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UN Ambassador Susan Rice withdrawal sparks gender concerns on Cabinet

By Julie Pace

Associated Press

Published: Friday, Dec. 14 2012 4:18 p.m. MST

Some women in the Cabinet are expected to stay on for at least some of the second term, including Sebelius and Homeland Security Secretary Janet Napolitano. Rice also will remain in the Cabinet as long as she stays in her post as the United Nations.

The controversy surrounding Rice centered on her assertion in Sunday talk shows that the attack in Libya was a spontaneous demonstration over an anti-Muslim video produced in the U.S. Rice later acknowledged that was wrong, but she also said she was relying on an account that was provided by intelligence officials, who have since said their understanding of the attack evolved as more information came to light.

Republican lawmakers, led by Sens. John McCain of Arizona and Lindsey Graham of South Carolina, aggressively criticized Rice for her statements on Benghazi, calling her unqualified and untrustworthy. MCain said she was "not being very bright" in her comments.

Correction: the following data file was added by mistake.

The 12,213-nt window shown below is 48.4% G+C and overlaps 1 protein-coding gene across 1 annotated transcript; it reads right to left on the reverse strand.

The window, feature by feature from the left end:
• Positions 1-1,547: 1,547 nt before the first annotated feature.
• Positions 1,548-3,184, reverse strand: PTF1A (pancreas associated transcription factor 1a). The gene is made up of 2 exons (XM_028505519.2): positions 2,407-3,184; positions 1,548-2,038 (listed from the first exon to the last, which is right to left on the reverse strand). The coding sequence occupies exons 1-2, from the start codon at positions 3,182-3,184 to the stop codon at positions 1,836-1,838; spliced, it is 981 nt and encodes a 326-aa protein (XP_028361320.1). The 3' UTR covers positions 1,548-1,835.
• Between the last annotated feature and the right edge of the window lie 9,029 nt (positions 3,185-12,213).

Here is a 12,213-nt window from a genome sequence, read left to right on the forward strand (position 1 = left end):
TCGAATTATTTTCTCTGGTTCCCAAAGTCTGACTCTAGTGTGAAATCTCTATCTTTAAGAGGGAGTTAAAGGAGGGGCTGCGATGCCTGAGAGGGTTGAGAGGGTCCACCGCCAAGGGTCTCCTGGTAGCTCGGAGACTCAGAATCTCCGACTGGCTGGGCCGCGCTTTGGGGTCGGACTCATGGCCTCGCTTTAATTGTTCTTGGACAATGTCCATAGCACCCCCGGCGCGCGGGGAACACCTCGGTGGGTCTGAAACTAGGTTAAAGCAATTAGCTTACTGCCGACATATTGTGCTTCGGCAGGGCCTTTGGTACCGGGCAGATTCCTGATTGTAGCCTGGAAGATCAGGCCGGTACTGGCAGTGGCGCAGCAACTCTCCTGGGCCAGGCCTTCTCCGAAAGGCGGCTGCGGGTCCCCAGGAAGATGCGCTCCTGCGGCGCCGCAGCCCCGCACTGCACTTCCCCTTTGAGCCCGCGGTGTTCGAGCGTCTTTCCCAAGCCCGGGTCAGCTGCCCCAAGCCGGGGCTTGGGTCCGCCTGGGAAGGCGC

That comment in particular provoked the ire of a dozen House Democratic women, who leapt to Rice's defense and accused McCain and Graham of being motivated by sexism and racism. Rice never publicly agreed with their assessment.

In the aftermath of her withdrawal, other Democratic women lamented that they hadn't done more to assist Rice as the criticism mounted.

"The thing about Susan Rice that really bothers me, the women's groups, the civil rights groups, we should have stood up more," said Celinda Lake, a Democratic pollster, on MSNBC.

While Obama and others in the administration vigorously defended Rice, the White House never appointed a team to coordinate the administration's response to the criticism, in large part because Rice was not an official nominee.

Follow Julie Pace at http://twitter.com/jpaceDC

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